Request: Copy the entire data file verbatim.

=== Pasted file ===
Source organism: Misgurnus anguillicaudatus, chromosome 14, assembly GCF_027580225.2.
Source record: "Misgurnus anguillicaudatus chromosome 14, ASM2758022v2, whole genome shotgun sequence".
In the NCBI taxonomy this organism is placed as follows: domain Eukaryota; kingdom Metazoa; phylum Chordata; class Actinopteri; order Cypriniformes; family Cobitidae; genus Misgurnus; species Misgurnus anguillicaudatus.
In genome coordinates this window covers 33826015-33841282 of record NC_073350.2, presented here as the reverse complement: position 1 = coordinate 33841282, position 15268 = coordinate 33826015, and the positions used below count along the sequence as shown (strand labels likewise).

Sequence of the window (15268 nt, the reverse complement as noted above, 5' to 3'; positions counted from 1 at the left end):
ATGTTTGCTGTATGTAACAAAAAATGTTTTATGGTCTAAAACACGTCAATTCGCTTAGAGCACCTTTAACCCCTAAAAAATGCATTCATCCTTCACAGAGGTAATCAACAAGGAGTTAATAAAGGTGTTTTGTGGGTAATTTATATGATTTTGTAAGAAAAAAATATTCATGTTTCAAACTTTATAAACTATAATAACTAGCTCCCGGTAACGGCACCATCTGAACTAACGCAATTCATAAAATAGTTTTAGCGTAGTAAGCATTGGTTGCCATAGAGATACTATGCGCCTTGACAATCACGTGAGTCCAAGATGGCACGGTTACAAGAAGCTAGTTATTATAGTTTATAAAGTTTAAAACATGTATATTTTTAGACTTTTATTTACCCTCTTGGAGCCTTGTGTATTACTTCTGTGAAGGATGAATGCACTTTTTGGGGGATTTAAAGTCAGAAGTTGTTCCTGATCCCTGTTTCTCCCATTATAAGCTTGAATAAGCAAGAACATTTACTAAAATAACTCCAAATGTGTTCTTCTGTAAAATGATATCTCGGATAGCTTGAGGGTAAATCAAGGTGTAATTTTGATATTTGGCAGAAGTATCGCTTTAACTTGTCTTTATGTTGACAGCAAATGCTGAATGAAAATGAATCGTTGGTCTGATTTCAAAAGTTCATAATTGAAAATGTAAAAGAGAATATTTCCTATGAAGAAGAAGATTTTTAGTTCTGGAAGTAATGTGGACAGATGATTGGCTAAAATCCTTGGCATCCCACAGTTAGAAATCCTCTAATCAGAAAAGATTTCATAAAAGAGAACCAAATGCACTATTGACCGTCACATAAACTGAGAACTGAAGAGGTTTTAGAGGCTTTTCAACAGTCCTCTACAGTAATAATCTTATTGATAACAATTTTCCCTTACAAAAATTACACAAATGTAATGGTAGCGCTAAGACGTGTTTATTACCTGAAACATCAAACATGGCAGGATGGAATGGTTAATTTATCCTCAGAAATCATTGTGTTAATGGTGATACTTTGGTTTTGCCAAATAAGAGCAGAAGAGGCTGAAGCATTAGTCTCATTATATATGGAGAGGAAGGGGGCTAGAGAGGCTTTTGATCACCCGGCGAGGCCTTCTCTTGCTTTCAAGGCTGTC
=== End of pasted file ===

Source organism: Misgurnus anguillicaudatus, chromosome 14, assembly GCF_027580225.2.
Source record: "Misgurnus anguillicaudatus chromosome 14, ASM2758022v2, whole genome shotgun sequence".
In the NCBI taxonomy this organism is placed as follows: domain Eukaryota; kingdom Metazoa; phylum Chordata; class Actinopteri; order Cypriniformes; family Cobitidae; genus Misgurnus; species Misgurnus anguillicaudatus.
In genome coordinates this window covers 33826015-33841282 of record NC_073350.2, presented here as the reverse complement: position 1 = coordinate 33841282, position 15268 = coordinate 33826015, and the positions used below count along the sequence as shown (strand labels likewise).

Sequence of the window (15268 nt, the reverse complement as noted above, 5' to 3'; positions counted from 1 at the left end):
ATGTTTGCTGTATGTAACAAAAAATGTTTTATGGTCTAAAACACGTCAATTCGCTTAGAGCACCTTTAACCCCTAAAAAATGCATTCATCCTTCACAGAGGTAATCAACAAGGAGTTAATAAAGGTGTTTTGTGGGTAATTTATATGATTTTGTAAGAAAAAAATATTCATGTTTCAAACTTTATAAACTATAATAACTAGCTCCCGGTAACGGCACCATCTGAACTAACGCAATTCATAAAATAGTTTTAGCGTAGTAAGCATTGGTTGCCATAGAGATACTATGCGCCTTGACAATCACGTGAGTCCAAGATGGCACGGTTACAAGAAGCTAGTTATTATAGTTTATAAAGTTTAAAACATGTATATTTTTAGACTTTTATTTACCCTCTTGGAGCCTTGTGTATTACTTCTGTGAAGGATGAATGCACTTTTTGGGGGATTTAAAGTCAGAAGTTGTTCCTGATCCCTGTTTCTCCCATTATAAGCTTGAATAAGCAAGAACATTTACTAAAATAACTCCAAATGTGTTCTTCTGTAAAATGATATCTCGGATAGCTTGAGGGTAAATCAAGGTGTAATTTTGATATTTGGCAGAAGTATCGCTTTAACTTGTCTTTATGTTGACAGCAAATGCTGAATGAAAATGAATCGTTGGTCTGATTTCAAAAGTTCATAATTGAAAATGTAAAAGAGAATATTTCCTATGAAGAAGAAGATTTTTAGTTCTGGAAGTAATGTGGACAGATGATTGGCTAAAATCCTTGGCATCCCACAGTTAGAAATCCTCTAATCAGAAAAGATTTCATAAAAGAGAACCAAATGCACTATTGACCGTCACATAAACTGAGAACTGAAGAGGTTTTAGAGGCTTTTCAACAGTCCTCTACAGTAATAATCTTATTGATAACAATTTTCCCTTACAAAAATTACACAAATGTAATGGTAGCGCTAAGACGTGTTTATTACCTGAAACATCAAACATGGCAGGATGGAATGGTTAATTTATCCTCAGAAATCATTGTGTTAATGGTGATACTTTGGTTTTGCCAAATAAGAGCAGAAGAGGCTGAAGCATTAGTCTCATTATATATGGAGAGGAAGGGGGCTAGAGAGGCTTTTGATCACCCGGCGAGGCCTTCTCTTGCTTTCAAGGCTGTC